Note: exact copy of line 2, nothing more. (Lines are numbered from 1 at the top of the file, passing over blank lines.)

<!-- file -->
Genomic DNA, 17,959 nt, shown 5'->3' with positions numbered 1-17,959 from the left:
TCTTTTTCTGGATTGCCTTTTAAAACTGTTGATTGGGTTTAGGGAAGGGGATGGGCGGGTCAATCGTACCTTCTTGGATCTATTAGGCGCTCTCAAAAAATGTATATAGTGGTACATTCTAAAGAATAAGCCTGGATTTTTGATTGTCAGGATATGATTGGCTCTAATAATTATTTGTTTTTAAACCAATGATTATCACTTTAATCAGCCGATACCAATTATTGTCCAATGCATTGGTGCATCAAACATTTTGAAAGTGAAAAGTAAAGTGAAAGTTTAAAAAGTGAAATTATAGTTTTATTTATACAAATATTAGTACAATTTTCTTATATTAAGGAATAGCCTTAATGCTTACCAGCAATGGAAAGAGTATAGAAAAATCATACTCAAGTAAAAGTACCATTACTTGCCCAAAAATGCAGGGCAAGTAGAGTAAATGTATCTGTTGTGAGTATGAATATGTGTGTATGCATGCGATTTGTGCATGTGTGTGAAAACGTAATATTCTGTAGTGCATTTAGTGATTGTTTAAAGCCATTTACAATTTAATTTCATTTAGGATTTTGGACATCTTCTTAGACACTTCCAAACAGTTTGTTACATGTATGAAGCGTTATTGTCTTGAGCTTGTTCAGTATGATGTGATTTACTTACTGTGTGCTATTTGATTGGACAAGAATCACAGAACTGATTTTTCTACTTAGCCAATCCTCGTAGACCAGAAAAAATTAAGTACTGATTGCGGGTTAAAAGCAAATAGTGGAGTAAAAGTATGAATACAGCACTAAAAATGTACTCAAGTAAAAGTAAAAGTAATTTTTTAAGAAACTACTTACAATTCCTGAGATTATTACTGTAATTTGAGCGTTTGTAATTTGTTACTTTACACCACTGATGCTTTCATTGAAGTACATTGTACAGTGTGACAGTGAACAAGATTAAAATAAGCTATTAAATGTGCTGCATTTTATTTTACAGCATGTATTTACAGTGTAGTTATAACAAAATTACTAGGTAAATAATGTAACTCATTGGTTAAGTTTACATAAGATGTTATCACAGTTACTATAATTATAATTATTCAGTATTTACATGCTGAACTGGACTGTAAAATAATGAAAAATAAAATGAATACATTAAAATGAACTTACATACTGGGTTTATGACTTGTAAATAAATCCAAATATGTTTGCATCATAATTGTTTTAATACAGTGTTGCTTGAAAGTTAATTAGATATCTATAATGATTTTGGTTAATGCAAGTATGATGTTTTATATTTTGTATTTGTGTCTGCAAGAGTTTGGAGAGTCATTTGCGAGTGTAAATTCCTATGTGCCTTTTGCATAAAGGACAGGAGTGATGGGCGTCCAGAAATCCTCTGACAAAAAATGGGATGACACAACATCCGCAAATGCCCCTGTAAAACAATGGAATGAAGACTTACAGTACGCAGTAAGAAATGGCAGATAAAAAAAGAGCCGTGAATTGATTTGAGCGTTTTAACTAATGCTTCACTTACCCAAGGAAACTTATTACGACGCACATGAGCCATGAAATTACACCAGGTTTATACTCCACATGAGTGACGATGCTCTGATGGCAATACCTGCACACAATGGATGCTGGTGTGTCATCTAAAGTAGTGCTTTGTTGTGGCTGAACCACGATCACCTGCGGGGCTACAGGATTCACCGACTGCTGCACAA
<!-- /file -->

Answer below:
TCTTTTTCTGGATTGCCTTTTAAAACTGTTGATTGGGTTTAGGGAAGGGGATGGGCGGGTCAATCGTACCTTCTTGGATCTATTAGGCGCTCTCAAAAAATGTATATAGTGGTACATTCTAAAGAATAAGCCTGGATTTTTGATTGTCAGGATATGATTGGCTCTAATAATTATTTGTTTTTAAACCAATGATTATCACTTTAATCAGCCGATACCAATTATTGTCCAATGCATTGGTGCATCAAACATTTTGAAAGTGAAAAGTAAAGTGAAAGTTTAAAAAGTGAAATTATAGTTTTATTTATACAAATATTAGTACAATTTTCTTATATTAAGGAATAGCCTTAATGCTTACCAGCAATGGAAAGAGTATAGAAAAATCATACTCAAGTAAAAGTACCATTACTTGCCCAAAAATGCAGGGCAAGTAGAGTAAATGTATCTGTTGTGAGTATGAATATGTGTGTATGCATGCGATTTGTGCATGTGTGTGAAAACGTAATATTCTGTAGTGCATTTAGTGATTGTTTAAAGCCATTTACAATTTAATTTCATTTAGGATTTTGGACATCTTCTTAGACACTTCCAAACAGTTTGTTACATGTATGAAGCGTTATTGTCTTGAGCTTGTTCAGTATGATGTGATTTACTTACTGTGTGCTATTTGATTGGACAAGAATCACAGAACTGATTTTTCTACTTAGCCAATCCTCGTAGACCAGAAAAAATTAAGTACTGATTGCGGGTTAAAAGCAAATAGTGGAGTAAAAGTATGAATACAGCACTAAAAATGTACTCAAGTAAAAGTAAAAGTAATTTTTTAAGAAACTACTTACAATTCCTGAGATTATTACTGTAATTTGAGCGTTTGTAATTTGTTACTTTACACCACTGATGCTTTCATTGAAGTACATTGTACAGTGTGACAGTGAACAAGATTAAAATAAGCTATTAAATGTGCTGCATTTTATTTTACAGCATGTATTTACAGTGTAGTTATAACAAAATTACTAGGTAAATAATGTAACTCATTGGTTAAGTTTACATAAGATGTTATCACAGTTACTATAATTATAATTATTCAGTATTTACATGCTGAACTGGACTGTAAAATAATGAAAAATAAAATGAATACATTAAAATGAACTTACATACTGGGTTTATGACTTGTAAATAAATCCAAATATGTTTGCATCATAATTGTTTTAATACAGTGTTGCTTGAAAGTTAATTAGATATCTATAATGATTTTGGTTAATGCAAGTATGATGTTTTATATTTTGTATTTGTGTCTGCAAGAGTTTGGAGAGTCATTTGCGAGTGTAAATTCCTATGTGCCTTTTGCATAAAGGACAGGAGTGATGGGCGTCCAGAAATCCTCTGACAAAAAATGGGATGACACAACATCCGCAAATGCCCCTGTAAAACAATGGAATGAAGACTTACAGTACGCAGTAAGAAATGGCAGATAAAAAAAGAGCCGTGAATTGATTTGAGCGTTTTAACTAATGCTTCACTTACCCAAGGAAACTTATTACGACGCACATGAGCCATGAAATTACACCAGGTTTATACTCCACATGAGTGACGATGCTCTGATGGCAATACCTGCACACAATGGATGCTGGTGTGTCATCTAAAGTAGTGCTTTGTTGTGGCTGAACCACGATCACCTGCGGGGCTACAGGATTCACCGACTGCTGCACAA